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I'm trying to understand impulse and unit step responses, but I'm not sure if my understanding is correct. In general, are the following statements true:

a) The impulse response for a system $x(t) \mapsto y(t)$ is $y(t)$ when $x(t) = \delta(t)$ where $\delta$ is the Dirac delta, and

b) The unit step response for a system $x(t) \mapsto y(t)$ is $y(t)$ when $x(t) = u(t)$ where $u$ is the unit step (Heaviside step function)

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    $\begingroup$ That is correct. $\endgroup$ – Brian Sep 22 '15 at 14:12
  • $\begingroup$ Wow, I'm almost shocked - all the resources I consulted made this sound so much more complicated than it actually is. $\endgroup$ – user2398029 Sep 22 '15 at 15:22
  • $\begingroup$ I'm not sure this is correct (it may be just that I'm misunderstanding the notation). If the input to an LTI system is $x(t)$, then the output is $y(t)=x(t) \ast h(t)$, where $h(t)$ is the system's impulse response. To me this is not the same as statement a) in the question. $\endgroup$ – MBaz Sep 22 '15 at 15:39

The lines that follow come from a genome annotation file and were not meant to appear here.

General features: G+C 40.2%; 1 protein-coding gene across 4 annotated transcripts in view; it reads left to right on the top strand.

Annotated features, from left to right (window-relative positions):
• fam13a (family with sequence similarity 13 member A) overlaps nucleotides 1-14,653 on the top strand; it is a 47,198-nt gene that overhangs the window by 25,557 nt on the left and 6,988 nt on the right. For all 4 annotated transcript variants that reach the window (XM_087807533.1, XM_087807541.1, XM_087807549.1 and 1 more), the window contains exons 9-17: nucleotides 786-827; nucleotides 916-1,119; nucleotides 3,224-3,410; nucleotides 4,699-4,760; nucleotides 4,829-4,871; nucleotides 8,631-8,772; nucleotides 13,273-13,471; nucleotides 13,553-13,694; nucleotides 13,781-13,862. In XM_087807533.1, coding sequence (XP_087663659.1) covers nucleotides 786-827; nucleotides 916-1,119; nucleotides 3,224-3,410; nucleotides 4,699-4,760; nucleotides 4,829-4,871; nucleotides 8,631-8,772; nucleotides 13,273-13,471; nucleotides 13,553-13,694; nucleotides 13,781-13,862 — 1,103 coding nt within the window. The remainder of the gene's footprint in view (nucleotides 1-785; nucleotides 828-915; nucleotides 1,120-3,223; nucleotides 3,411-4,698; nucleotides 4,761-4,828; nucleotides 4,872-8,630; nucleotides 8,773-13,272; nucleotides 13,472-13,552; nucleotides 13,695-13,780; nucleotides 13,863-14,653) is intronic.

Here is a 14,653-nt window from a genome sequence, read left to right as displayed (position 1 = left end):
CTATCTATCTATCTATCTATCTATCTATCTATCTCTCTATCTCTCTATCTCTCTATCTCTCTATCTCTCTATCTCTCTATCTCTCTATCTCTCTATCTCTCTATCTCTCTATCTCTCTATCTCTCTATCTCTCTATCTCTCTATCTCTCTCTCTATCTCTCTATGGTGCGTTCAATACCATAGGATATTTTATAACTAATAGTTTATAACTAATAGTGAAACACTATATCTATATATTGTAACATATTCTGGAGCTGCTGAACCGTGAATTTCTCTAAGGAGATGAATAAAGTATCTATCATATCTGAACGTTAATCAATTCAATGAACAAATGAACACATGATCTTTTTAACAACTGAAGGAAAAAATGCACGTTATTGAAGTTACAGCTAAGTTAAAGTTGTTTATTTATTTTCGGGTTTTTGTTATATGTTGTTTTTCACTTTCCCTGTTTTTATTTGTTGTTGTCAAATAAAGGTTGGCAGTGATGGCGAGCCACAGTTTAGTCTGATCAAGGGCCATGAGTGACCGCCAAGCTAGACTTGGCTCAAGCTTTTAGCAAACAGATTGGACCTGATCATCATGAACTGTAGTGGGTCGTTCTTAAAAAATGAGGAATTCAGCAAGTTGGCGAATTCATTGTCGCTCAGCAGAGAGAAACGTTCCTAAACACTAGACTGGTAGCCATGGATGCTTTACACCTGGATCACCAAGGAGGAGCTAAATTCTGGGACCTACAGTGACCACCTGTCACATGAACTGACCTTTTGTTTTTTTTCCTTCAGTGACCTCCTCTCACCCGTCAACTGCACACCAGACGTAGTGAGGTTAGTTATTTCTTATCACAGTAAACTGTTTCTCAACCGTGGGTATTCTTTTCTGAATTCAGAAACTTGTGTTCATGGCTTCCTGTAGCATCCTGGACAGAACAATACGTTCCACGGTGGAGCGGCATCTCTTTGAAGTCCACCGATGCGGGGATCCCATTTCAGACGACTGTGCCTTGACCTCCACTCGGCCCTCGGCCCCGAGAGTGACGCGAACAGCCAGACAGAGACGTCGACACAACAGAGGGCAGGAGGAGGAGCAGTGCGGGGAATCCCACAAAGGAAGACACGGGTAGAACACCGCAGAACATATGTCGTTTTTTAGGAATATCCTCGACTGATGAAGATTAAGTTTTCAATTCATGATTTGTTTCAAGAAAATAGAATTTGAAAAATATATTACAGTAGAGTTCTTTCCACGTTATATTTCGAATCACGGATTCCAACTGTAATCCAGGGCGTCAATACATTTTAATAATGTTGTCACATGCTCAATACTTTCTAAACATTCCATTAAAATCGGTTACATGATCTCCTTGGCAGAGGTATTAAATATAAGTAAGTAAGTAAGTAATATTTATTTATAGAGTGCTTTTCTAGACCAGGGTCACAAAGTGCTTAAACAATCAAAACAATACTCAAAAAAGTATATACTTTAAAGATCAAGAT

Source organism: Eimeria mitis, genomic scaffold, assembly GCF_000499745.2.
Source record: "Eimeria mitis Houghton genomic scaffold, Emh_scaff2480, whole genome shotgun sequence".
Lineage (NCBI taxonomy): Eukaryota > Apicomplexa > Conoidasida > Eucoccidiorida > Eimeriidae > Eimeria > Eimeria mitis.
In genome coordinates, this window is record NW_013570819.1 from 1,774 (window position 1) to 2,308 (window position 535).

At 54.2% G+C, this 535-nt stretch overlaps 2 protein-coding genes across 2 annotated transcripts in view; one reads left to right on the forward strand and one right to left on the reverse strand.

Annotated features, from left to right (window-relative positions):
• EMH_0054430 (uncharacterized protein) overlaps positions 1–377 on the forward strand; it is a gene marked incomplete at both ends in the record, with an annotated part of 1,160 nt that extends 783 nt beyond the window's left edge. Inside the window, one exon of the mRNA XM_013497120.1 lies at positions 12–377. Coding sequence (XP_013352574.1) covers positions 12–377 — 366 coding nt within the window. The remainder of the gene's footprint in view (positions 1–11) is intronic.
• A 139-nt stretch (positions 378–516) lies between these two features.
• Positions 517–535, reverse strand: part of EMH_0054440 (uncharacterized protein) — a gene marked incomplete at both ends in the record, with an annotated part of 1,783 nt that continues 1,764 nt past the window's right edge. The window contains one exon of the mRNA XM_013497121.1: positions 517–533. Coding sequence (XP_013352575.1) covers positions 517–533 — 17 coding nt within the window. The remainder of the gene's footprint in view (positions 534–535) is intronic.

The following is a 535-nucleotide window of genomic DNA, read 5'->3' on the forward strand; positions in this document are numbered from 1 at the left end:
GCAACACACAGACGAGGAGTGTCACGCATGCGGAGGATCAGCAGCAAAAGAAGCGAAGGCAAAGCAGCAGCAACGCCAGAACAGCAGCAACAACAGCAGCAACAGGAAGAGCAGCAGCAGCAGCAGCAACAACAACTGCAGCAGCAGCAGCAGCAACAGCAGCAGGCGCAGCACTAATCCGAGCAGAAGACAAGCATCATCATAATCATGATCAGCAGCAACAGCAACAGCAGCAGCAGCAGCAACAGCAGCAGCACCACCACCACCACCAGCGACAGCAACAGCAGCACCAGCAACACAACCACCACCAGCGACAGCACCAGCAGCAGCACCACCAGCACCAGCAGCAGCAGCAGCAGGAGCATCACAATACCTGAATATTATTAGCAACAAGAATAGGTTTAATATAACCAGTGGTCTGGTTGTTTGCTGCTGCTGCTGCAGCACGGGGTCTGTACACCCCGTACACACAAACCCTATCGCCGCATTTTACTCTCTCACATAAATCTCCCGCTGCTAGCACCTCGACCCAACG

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In response to MBaz's comment, if we define the impulse response (edit) for Linear Time Invariant systems as

"the function $h(t)$ such that the mapping $x(t) \mapsto y(t)$ is computed as $y(t) = x(t) * h(t)$"

then notice that if $x(t) = \delta(t)$ you get $y(t) = \delta(t) * h(t) = h(t)$.

Thus louism's statement a) and MBaz's comment agree.

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  • $\begingroup$ Yes, as long as it's made clear that this is only applicable to LTI systems (this was not specified in the question). $\endgroup$ – MBaz Sep 22 '15 at 16:48
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    $\begingroup$ Agreed. And to make it explicit, louism's definition in the original post is the general definition of "impulse response" (even for non-LTI systems). The impulse response of a system is generally only of interest for LTI systems because for LTI systems, the output of the system can be written as a convolution of the input and the impulse response. This last statement is your definition. $\endgroup$ – Austin A. Sep 22 '15 at 17:04

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